Dr. Henry Neave worked with Dr. W. Edwards Deming, the quality management expert, that changed the world and my life. Henry also wrote a great book, “The Deming Dimension“.

Henry has now created a Virtual Way for you to experience the famous, life altering, Deming 4-Day Seminar with his FREE Course, “12 Days to Deming“. This is a great activity to engage with during our shared time in self-quarantine. You can FREELY access and learn from this powerful, educational interactive learning course at 2 sites: (1) the UIC site at www.theuic.com/deming/ and (2) the SPC Press site at www.spcpress.com/12-Days-To-Deming.php .

The “12 Days to Deming course helps the learner understand how begin to apply this breakthrough approach. The “12 Days to Deming program provides newcomers with a great introduction to a better style of manage­ment. It has also been able to fill in gaps in the understanding of well-seasoned Deming prac­ti­tioners.

Henry had the rare pleasure of working directly with Dr. Deming during the final and most pro­ductive few years of Deming’s fortunately long life. He says that he has laid out his course in the form of 12 days of study and activity because it took him personally three of Dr. Deming’s four-day seminars for the latter’s wisdom to begin to sink in!  

The “12 Days to Deming files (ordered by their initial alphabetic identifiers A­–S) are exactly the same on the two websites and are immediately downloadable from both.  The downloading takes only a few seconds at most.  Once downloaded, each file can then be viewed on-screen and/or printed out, irrespective of which of the two websites you are using. 

I encourage you to access these sites to get the course and learn the profound knowledge of Dr. Deming. It will change your life for the better. It is not another way to understand what you already know. After actively participating and learning his teaching you will be transformed because you will experience a very positive dramatic change. I encourage you to start right away, if you do, this quarantine time will help you become the positively productive person you want to be!

I encourage you to use this quarantine time to learn Deming’s teachings by accessing and actively engaging with Dr. Neave’s course, “12 Days to Deming. If you are interested, I share some information below about some ways learning Dr. Deming’s quality methods impacted me, my life and my career.

My life was changed, dramatically, when I was a junior in college (1988).  In my organizational behavior class at Purdue l learned about the quality management methods espoused by W. Edwards Deming for an assignment. I learned a lot about it from my dad who was implementing these methods at his Bethlehem Steel Mill. He shared some materials that I read and it inspired me to learn more.

After reading the only book out at that time, “Quality, Productivity, and Competitive Position“, the methods he discussed were so obvious, my thought was, “How could any other methods be used?” Later I also read his other books, “The New Economics for Industry, Government, Education” and “Out of the Crisis“. The New Economics is a great quick read.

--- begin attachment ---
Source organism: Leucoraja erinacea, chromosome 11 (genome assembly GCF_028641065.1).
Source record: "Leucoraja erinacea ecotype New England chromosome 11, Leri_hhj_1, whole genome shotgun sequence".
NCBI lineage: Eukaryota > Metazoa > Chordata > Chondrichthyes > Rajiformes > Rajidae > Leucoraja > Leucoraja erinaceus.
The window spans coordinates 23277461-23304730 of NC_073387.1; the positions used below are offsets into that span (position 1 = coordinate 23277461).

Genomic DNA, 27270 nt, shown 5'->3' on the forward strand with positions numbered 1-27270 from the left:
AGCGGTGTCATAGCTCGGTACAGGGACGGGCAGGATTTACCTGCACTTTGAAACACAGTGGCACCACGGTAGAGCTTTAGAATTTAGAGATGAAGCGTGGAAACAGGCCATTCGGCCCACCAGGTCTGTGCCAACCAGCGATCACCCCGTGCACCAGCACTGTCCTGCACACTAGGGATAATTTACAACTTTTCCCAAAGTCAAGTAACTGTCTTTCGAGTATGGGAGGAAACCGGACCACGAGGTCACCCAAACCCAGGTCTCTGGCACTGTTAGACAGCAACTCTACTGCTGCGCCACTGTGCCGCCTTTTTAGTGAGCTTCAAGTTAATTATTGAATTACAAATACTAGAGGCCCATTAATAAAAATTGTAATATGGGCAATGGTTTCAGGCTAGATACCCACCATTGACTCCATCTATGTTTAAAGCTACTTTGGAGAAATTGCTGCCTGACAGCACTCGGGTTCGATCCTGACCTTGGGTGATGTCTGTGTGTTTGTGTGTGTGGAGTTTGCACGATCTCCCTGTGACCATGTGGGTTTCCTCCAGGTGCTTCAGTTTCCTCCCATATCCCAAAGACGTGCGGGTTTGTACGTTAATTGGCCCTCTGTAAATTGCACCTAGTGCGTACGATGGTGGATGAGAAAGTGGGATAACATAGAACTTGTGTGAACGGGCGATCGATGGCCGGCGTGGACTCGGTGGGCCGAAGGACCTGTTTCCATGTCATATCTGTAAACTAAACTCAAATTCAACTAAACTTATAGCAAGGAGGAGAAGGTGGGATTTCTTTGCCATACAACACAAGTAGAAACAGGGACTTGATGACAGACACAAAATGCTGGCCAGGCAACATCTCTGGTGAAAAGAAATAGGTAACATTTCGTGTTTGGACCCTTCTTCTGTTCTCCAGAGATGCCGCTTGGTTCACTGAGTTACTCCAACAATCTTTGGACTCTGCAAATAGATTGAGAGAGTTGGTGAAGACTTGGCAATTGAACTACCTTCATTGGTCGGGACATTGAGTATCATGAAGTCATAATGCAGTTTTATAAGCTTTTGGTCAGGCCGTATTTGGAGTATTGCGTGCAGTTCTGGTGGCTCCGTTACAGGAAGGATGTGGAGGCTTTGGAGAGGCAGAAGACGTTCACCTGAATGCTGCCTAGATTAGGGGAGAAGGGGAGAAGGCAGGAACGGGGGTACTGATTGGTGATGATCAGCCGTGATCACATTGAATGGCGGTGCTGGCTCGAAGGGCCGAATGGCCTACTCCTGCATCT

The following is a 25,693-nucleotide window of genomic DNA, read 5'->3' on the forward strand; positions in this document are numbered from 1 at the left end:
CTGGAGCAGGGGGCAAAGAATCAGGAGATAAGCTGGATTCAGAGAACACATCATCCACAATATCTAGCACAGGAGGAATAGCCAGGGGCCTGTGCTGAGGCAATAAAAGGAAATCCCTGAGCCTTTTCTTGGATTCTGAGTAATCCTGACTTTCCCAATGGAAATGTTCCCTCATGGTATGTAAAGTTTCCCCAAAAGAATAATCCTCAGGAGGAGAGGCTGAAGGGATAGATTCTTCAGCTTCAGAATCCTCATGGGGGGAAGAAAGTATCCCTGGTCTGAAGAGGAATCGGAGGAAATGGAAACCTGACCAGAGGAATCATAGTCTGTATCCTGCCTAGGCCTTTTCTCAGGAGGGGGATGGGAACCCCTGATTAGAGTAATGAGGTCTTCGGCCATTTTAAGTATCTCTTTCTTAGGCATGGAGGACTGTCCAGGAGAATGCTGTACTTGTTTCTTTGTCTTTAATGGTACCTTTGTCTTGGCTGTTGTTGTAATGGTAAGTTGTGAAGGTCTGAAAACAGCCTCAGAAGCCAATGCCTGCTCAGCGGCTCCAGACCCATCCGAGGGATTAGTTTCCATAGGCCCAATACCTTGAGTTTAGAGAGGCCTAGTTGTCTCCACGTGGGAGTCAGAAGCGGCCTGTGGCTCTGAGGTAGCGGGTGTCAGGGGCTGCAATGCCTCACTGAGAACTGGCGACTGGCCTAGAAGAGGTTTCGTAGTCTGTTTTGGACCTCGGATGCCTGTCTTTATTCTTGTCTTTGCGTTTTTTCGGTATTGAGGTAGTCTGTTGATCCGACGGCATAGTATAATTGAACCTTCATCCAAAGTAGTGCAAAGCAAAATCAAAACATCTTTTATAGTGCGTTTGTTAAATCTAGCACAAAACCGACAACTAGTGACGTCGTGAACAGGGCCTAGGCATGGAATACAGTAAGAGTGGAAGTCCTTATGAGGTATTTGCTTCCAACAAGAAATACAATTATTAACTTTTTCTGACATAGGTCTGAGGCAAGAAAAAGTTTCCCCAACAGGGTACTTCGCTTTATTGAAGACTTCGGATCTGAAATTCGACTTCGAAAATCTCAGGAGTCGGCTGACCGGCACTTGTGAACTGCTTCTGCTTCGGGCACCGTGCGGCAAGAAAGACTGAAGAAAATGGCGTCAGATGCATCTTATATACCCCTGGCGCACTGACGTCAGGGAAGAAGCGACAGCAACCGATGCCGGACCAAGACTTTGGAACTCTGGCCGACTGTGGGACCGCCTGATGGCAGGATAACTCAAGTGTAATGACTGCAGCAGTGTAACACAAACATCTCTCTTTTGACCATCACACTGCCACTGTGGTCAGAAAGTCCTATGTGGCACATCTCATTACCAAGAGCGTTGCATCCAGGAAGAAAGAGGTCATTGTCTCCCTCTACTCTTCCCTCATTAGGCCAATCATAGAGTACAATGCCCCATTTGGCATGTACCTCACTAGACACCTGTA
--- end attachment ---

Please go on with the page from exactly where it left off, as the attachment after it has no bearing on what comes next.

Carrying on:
After learning his methods and getting my degree, I entered my career in the working world. I was shocked when I learned that despite the proven success of these methods by the Japanese in the 1980’s and many others, most in America were still not using these methods. The dysfunctional, confrontational “prevailing style of management” was and, even today, is still being used. Many attempted to partially adopt his methods after the TV show NBC White Paper, “If Japan Can, Why Can’t We?“, but partial adoption was insufficient. A transformation was needed. Those that did the transformation, such as Ford in the late ’80’s, had remarkable success.

Although I did not realize it at the time, Dr. Deming’s teachings changed my life. Everything I have done since learning Dr. Deming’s methods attempts to implement his methods. For example, I am applying quality management methods to health and my Paneugenesis concept, of selfish, selfless, synergy that generates comprehensive improvements by creating interactions so everyone and everything benefits is my way of operationalizing Demings Methods.

I had actually forgotten the dramatic impact Deming had on my work until I attended a Deming Conference at Purdue in 2008. At that conference I realized all my work was my attempt to implement the teachings of Dr. Deming so I could have a positive impact on the world by promoting positive health just as Deming promoted quality.

To continue my learning, I read books about Deming written by his colleagues. I also attend and present at Deming Conferences ongoing around the world. In addition to my reading, I regularly listen to Deming PodCasts available through the Deming Institute and also access their resources. In addition to actively engaging in Dr. Neave’s 12 Days to Deming“, if you are interested in learning more, I encourage you to do the same.

In my work I emphasize that we must “Do More Good, Not Just Less Bad“. This was one of my main takeaways from his teachings. As most of us now know, just fixing problems is insufficient, we must revitalize and restore to create a better, sustainable future.

The sustainability concept doesn’t mean keeping things as they are because that is not enough, we must do better. I attempted to describe this idea in the “Create More Good Not Just Less Bad” presentation I did for the sustainability committee at my university. I also address this concept in many other posts on this site.